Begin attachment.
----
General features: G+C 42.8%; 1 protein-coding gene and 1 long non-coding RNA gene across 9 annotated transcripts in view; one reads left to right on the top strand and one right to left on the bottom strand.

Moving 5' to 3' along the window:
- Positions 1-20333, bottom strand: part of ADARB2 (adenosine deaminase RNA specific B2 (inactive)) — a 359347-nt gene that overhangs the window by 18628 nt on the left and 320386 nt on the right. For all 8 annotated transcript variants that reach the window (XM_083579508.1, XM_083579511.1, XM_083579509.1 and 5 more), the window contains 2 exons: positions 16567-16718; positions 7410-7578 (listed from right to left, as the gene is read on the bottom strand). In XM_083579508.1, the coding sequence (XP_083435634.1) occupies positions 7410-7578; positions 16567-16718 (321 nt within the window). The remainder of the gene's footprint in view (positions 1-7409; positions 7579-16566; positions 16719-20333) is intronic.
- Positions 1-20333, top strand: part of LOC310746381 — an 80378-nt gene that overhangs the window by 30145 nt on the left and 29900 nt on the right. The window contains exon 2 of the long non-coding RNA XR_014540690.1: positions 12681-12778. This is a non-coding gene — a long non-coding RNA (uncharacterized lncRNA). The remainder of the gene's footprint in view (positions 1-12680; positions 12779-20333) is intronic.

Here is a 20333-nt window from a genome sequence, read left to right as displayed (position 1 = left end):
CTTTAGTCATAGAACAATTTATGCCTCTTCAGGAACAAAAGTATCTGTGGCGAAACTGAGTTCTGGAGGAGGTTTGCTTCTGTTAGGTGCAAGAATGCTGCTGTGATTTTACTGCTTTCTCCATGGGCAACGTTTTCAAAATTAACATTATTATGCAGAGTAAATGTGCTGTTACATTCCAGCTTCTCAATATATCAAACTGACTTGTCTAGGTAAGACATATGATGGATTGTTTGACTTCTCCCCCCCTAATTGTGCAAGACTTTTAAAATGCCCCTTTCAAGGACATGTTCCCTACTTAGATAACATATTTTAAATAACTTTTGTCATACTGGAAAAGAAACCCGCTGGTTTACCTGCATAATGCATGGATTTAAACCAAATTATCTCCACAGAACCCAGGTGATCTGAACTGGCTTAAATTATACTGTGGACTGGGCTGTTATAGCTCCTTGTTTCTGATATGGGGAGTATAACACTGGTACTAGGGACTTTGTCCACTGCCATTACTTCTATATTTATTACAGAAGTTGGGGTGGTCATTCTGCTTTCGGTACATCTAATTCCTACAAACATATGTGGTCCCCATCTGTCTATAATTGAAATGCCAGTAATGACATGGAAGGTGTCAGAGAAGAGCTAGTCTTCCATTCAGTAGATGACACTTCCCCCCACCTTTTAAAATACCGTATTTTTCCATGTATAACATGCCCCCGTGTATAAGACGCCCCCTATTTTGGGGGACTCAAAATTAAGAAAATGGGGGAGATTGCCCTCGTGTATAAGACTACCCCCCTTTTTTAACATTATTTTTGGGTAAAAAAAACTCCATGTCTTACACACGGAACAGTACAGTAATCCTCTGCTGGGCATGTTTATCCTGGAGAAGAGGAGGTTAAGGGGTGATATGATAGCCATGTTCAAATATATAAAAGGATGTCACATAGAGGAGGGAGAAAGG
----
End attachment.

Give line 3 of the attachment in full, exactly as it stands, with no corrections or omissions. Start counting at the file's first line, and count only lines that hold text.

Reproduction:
- Positions 1-20333, bottom strand: part of ADARB2 (adenosine deaminase RNA specific B2 (inactive)) — a 359347-nt gene that overhangs the window by 18628 nt on the left and 320386 nt on the right. For all 8 annotated transcript variants that reach the window (XM_083579508.1, XM_083579511.1, XM_083579509.1 and 5 more), the window contains 2 exons: positions 16567-16718; positions 7410-7578 (listed from right to left, as the gene is read on the bottom strand). In XM_083579508.1, the coding sequence (XP_083435634.1) occupies positions 7410-7578; positions 16567-16718 (321 nt within the window). The remainder of the gene's footprint in view (positions 1-7409; positions 7579-16566; positions 16719-20333) is intronic.